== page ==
Progressive Form present participle I am being, etc. We must choose carefully among these various forms when selecting the proper verb to go with our subject. Singular subjects require singular verbs; plural subjects require plural verbs. That's usually an easy matter.
It hath They have Formerly, particularly in the Old English period, the English language had a far greater degree of verb inflection than it does now other Germanic languages generally retain a greater variety of inflected forms than English does.
Some of the forms used in Early Modern English have now fallen out of use, but are still encountered in old writers and texts e. Shakespearethe King James Bible and in archaisms. This was used in some dialects rather than the modern -s, e.
In some verbs, a shortened form -th appears: The forms hath and doth are found in some proverbs " Hell hath no fury like a woman scorned ", " The lady doth protest too much ". Another set of forms are associated with the archaic second person singular pronoun thouwhich often have the ending -est, pronounced as a full syllable, e.
In some verbs, a shortened form -st appears: In the case of the verb be, such forms included art present tensewast pastwert past subjunctive and beest present subjunctive; pronounced as two syllables.
In all other verbs, the past tense is formed by the base past tense form of the word e. Modal verbs except must also have -t or -st added to their form, e.
For example, several such forms as well as other archaic forms such as yea for "yes", thy for "your", and mine enemies for "my enemies" appear in Psalm 23 from the King James Bible: He maketh me to lie down in green pastures: He restoreth my soul: Yea, though I walk through the valley of the shadow of deathI will fear no evil: Thou preparest a table before me in the presence of mine enemies: Surely goodness and mercy shall follow me all the days of my life: Syntactic constructions[ edit ] Expressing tenses, aspects and moods[ edit ] Apart from the simple past tense described above, English verbs do not have synthetic inflected forms for particular tensesaspects or moods.
However, there are a number of periphrastic multi-word constructions with verb forms that serve to express tense-like or aspect-like meanings; these constructions are commonly described as representing certain verb tenses or aspects in English language teaching they are often simply called tenses.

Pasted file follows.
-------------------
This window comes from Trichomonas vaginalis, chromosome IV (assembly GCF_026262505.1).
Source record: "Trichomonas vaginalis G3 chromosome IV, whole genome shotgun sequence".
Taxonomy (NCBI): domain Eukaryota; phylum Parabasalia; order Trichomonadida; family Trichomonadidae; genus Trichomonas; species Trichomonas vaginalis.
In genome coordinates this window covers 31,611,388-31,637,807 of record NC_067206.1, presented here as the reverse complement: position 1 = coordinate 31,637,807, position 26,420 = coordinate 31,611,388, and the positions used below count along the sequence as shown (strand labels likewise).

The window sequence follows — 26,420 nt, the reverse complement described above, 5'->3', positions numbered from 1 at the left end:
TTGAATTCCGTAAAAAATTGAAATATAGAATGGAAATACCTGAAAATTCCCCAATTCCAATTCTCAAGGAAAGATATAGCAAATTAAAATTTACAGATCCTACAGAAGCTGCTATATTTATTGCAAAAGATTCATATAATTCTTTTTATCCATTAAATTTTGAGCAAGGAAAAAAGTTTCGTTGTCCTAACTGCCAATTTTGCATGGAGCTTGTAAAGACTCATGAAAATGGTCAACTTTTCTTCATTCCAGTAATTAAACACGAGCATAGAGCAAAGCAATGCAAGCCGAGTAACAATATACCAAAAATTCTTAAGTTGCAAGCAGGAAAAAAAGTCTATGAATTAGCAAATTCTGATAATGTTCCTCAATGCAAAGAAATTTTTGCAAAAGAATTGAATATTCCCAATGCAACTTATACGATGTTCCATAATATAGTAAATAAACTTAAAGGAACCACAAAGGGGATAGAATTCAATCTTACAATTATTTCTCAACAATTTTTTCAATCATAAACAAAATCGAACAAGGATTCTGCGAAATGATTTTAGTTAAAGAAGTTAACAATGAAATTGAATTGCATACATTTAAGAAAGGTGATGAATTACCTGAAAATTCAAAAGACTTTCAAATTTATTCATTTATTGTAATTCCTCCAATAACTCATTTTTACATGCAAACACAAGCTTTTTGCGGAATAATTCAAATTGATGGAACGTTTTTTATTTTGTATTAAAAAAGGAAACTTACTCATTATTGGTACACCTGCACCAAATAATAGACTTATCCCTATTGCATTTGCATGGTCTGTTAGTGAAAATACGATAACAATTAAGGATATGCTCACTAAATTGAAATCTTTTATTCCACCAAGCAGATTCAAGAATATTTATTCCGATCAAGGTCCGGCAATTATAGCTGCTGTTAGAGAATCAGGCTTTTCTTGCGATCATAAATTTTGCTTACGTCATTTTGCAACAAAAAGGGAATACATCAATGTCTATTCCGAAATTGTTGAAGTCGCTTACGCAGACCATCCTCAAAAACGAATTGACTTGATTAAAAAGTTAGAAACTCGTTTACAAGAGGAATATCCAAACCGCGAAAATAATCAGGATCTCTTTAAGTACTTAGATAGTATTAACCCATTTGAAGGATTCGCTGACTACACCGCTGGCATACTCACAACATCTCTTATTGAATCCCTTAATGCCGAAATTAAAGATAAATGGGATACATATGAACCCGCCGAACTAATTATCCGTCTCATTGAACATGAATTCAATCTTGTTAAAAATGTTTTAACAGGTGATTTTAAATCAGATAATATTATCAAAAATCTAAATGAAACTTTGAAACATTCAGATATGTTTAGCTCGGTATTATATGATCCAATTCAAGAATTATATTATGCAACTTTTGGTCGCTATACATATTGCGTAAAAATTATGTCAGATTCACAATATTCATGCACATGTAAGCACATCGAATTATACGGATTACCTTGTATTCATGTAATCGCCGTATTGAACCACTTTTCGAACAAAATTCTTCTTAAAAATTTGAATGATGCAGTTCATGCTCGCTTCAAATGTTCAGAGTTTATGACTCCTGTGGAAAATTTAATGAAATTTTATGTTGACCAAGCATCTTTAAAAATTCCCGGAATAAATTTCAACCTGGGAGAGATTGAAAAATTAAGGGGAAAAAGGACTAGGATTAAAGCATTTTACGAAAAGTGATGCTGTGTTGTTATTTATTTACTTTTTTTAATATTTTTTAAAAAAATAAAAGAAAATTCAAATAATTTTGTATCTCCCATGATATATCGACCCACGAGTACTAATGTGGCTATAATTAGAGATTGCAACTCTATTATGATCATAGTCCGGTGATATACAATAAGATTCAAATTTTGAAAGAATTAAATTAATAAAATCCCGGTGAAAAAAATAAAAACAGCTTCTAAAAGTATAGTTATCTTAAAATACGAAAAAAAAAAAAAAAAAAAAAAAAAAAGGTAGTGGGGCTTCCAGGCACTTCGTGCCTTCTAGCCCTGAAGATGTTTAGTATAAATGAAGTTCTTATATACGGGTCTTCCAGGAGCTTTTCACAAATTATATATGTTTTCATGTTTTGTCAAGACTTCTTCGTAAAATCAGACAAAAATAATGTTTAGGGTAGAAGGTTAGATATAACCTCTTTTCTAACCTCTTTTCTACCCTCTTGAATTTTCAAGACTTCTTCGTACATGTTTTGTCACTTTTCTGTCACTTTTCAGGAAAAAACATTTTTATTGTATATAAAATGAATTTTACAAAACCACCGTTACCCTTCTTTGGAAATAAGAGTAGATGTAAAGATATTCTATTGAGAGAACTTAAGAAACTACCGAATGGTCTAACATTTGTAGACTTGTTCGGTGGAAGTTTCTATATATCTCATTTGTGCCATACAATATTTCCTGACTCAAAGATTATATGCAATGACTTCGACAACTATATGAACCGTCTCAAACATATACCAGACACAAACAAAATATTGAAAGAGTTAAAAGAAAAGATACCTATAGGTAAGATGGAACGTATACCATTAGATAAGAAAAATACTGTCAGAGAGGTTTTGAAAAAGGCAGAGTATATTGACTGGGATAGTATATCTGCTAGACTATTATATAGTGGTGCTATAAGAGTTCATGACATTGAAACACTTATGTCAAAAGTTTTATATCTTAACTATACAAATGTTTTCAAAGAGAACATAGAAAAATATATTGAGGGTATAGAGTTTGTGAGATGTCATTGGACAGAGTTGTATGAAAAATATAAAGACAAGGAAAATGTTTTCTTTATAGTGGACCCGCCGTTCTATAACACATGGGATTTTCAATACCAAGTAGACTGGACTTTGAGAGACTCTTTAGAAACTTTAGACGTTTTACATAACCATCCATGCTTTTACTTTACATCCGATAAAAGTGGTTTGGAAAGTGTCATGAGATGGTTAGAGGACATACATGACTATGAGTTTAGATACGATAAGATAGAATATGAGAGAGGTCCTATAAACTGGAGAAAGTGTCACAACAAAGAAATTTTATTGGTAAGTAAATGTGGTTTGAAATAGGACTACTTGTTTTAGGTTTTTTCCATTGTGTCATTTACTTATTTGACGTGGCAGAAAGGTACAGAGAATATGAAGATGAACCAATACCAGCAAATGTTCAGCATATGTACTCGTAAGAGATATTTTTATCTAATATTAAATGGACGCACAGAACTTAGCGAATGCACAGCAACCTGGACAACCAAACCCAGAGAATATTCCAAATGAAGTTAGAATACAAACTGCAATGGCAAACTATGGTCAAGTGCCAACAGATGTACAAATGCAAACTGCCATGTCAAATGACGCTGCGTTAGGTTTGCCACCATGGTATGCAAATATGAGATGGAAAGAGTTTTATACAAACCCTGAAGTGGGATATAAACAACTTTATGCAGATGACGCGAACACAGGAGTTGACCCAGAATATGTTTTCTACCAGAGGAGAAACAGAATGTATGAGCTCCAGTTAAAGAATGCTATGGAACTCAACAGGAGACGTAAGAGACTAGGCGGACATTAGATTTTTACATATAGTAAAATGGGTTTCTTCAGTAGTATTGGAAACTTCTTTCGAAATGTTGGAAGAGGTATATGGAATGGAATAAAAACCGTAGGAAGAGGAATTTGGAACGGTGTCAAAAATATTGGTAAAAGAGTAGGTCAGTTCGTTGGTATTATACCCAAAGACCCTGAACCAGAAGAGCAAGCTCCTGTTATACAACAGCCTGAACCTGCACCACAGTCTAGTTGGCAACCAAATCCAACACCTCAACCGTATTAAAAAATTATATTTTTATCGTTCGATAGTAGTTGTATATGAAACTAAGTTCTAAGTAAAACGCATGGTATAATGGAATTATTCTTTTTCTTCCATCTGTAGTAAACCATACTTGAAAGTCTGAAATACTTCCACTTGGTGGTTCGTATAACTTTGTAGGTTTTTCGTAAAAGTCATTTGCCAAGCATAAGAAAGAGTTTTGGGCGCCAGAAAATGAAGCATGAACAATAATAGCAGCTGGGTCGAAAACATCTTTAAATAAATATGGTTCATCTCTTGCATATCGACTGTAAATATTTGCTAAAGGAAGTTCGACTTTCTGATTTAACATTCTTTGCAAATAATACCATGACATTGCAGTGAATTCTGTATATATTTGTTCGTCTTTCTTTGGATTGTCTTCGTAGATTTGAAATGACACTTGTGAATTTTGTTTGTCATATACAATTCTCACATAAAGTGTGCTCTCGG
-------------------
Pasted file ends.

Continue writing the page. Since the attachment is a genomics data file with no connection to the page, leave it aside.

More detail can be found in the article Uses of English verb forms. Simple and progressive[ edit ] The progressive or continuous aspect is expressed with a form of be together with the present participle of the verb. Thus present progressive present continuous constructions take forms like am writing, is writing, are writing, while the past progressive past continuous, also called imperfect is was writing, were writing.
There is a progressive infinitive to be writing and a progressive subjunctive be writing. Other progressive forms, made with compound forms of be, are described below. The basic present and past tenses of the verb are called simple present present simple and simple past past simpleto distinguish them from progressive or other compound forms.
Thus the simple present of the above verb is write or writes, and the simple past also called preterite is wrote. Perfect[ edit ] The perfect aspect is expressed with a form of the auxiliary have together with the past participle of the verb.
Thus the present perfect is have written or has written, and the past perfect pluperfect is had written. A perfect subjunctive have written is also sometimes used. Future and conditional perfect forms are given below.
Future and conditional[ edit ] What is often called the future tense of English is formed using the auxiliary will.
The simple future is will write, the future progressive continuous is will be writing, the future perfect is will have written, and the future perfect progressive continuous is will have been writing.
Traditionally though now usually in formal English only shall is used rather than will in the first person singular and plural; see shall and will. The conditionalor " future-in-the-past ", forms are made analogously to these future forms, using would and should in place of will and shall.
Expressing passive voice[ edit ] The passive voice in English is normally expressed with a form of the copula verb be or sometimes get together with the past participle of the main verb.
In this context be is not a stative verb, so it may occur in progressive forms.
The house was built last year.Click Mode 1/2/3 to change the number of verb forms you must write.: Mode 1 Mode 2 Mode 3: Type the verb form in the box and then press Enter.: Click the gray arrow top right to go to the next verb.
Irregular verb definition for 'to Read', including the base form, past simple, past participle, 3rd person singular, present participle / gerund. Irregular verb definition for 'to Read', including the base form, past simple, past participle, 3rd person singular, present participle / gerund.
Verbs and Verbals: Definitions and Functions of Basic Sentence Parts. Past Perfect Tense. Past perfect tense describes an action that took place in the past before another past action.
This tense is formed by using had with the past participle of the verb.. By the time the troops arrived, the war had ended. Future Perfect Tense. The present perfect of any verb is composed of two elements: the appropriate form of the auxiliary verb to have (present tense), plus the past participle of the main verb.
The past participle of a regular verb is base +ed, e.g. played, arrived, looked. Some irregular verbs have the same past simple and past participle forms, but a different infinitive. Common English irregular verbs This is a list of over common English irregular verbs, with their past simple and past participle forms.